story by Pamela Kleibrink Thompson
“My dream is that one day, we would not be necessary,” shares Susan Kelley, Development Director of the Women and Children’s Alliance of Boise. WCA’s mission is to provide safety, healing, and freedom from domestic abuse and sexual assault.
Despite Kelley’s wish, the WCA continues to be necessary. Last year, the WCA provided 8,941 nights of safe shelter to 73 women and 80 children escaping violence. Their 24-hour crisis hotlines received 1,618 calls. The WCA’s licensed professional counselors provided 2,681 individual counseling sessions to 209 adults and 45 children, with many others in line to be served. Volunteer court advocates assisted with nearly 90% of protection orders filed in Ada County. Clearly, the WCA does important work, but much of that work is dependent upon donations and volunteer hours.
“According to the United States Center for Disease Control’s National Intimate Partner and Sexual Violence Survey, one in four women and one in seven men have been the victim of severe physical violence by an intimate partner,” notes Chris Campbell, WCA Communications Manager. These statistics are shocking, but even more disturbing is the stories behind the numbers. Not long ago, I brought a friend to the WCA with her son. She had been in an abusive marriage for nearly 20 years. As we sat in the lobby on one of the WCA’s surprisingly comfortable couches, my friend quietly spoke, as she gazed at a sign with the message “Embrace Change” written on it. Her voice barely audible, she said, “I stayed here with my son about 15 years ago.” We both knew this visit would be different. This time, she was going to get help filing for divorce. The WCA was helping her finally liberate herself and her son from 20 years of abuse.
All the services of the WCA are free. Women and children find safe shelter upstairs in the WCA and at a safe house called Serena’s House, named after board member Serena McIlvain, which has 15 rooms. Abused men and their children are housed anonymously at a local hotel at no charge to them.
The WCA is funded about 50% with grants and 50% with private donations and earned income. Kelley would like to continue decreasing reliance on grant funding since grants are not always reliable. In light of this, the WCA is always looking for charitable individuals and corporations looking to help them provide services to these families in need. One Boise company that has been helping the WCA for the last three years is our local P.F. Chang’s.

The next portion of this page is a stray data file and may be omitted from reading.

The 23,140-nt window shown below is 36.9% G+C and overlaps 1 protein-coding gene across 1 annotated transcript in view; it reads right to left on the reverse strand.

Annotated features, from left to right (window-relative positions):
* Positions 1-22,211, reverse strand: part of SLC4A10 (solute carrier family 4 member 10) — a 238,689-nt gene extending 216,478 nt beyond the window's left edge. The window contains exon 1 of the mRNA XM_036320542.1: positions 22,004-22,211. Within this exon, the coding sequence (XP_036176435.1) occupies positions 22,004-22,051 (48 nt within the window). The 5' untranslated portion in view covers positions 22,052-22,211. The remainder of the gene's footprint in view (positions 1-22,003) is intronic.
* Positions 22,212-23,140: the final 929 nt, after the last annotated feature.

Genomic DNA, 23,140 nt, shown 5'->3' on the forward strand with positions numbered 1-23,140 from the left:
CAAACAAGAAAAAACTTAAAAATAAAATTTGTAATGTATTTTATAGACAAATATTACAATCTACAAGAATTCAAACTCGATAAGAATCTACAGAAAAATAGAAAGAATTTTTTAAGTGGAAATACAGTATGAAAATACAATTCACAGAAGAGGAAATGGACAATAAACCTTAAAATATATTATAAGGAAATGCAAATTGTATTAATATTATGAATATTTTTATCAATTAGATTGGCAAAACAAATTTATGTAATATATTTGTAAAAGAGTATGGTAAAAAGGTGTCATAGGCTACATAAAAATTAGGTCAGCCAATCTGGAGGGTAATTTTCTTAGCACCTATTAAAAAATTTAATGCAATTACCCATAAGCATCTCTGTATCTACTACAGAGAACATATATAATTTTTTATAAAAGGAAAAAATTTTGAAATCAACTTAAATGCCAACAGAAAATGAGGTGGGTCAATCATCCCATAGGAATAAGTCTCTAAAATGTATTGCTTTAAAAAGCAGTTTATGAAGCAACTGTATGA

This year, P.F. Chang’s in Boise will sponsor an all-day Christmas extravaganza and fundraiser on Monday, December 8th, from 11:00 a.m. until 10:00 p.m. Twenty percent of all sales, including takeout, will be donated to the WCA and two deserving families. Not only will the families’ Christmas wish lists be filled with brand new donated toys, food, clothing, gifts, and décor, but cash proceeds will be used to pay medical expenses, rent, and other debts, so that these families can enter 2015 debt-free.
Last year, P.F. Chang’s employees Joshua Foulk and Brad Philips wrote and performed an original Christmas song to promote the fundraiser for the Women’s and Children’s Alliance. The music video is directed and edited by Travis Bloedel, another talented P.F. Chang’s staff member. To learn a little more about this fundraiser from the employees themselves, do a search on YouTube for “P.F. Chang’s Christmas Charity Event Promo 2013.”
“The holidays are truly a time for giving, and the staff at P.F. Chang’s Boise is always looking for an opportunity to give back. The WCA is definitely a worthy cause,” shares Lissa Hamilton, Operating Partner.
My friend obtained her divorce with the help of the WCA, breaking the cycle of violence which she endured for nearly two decades. I carry small cards with me in my wallet from the WCA just in case I meet another friend who may need help or knows someone who needs help.
The cards feature the WCA Crisis Line: (208) 343-7025 and urge, “If you think you are being abused, seek help immediately!” As board member Debbie Cleverley points out, “Abuse is not always physical. It can be emotional too.” Kelley notes, “It’s an issue of control.” The card from the WCA says, “You may be in an abusive relationship if your spouse, partner or a family member tells you jealousy is a sign of love.” We can hope that someday Kelley’s dream will be a reality and those cards won’t be necessary.
For further information about the Women’s and Children’s Alliance of Boise or to attend their “If These Walls Could Talk” informational tour and learn about the presence and extent of domestic violence in the Treasure Valley, as well as how their programs help the women and children who come to them for help, contact Susan Kelley at (208) 343-3688 ext. 39 or email@example.com to reserve your place.
For more information about the WCA fundraiser at P.F. Chang’s on December 8th, contact Lissa Hamilton at firstname.lastname@example.org or (208) 342-8100. Of course, you can always just stop by their Boise location at 391 South 8th Street and ask your server for more details.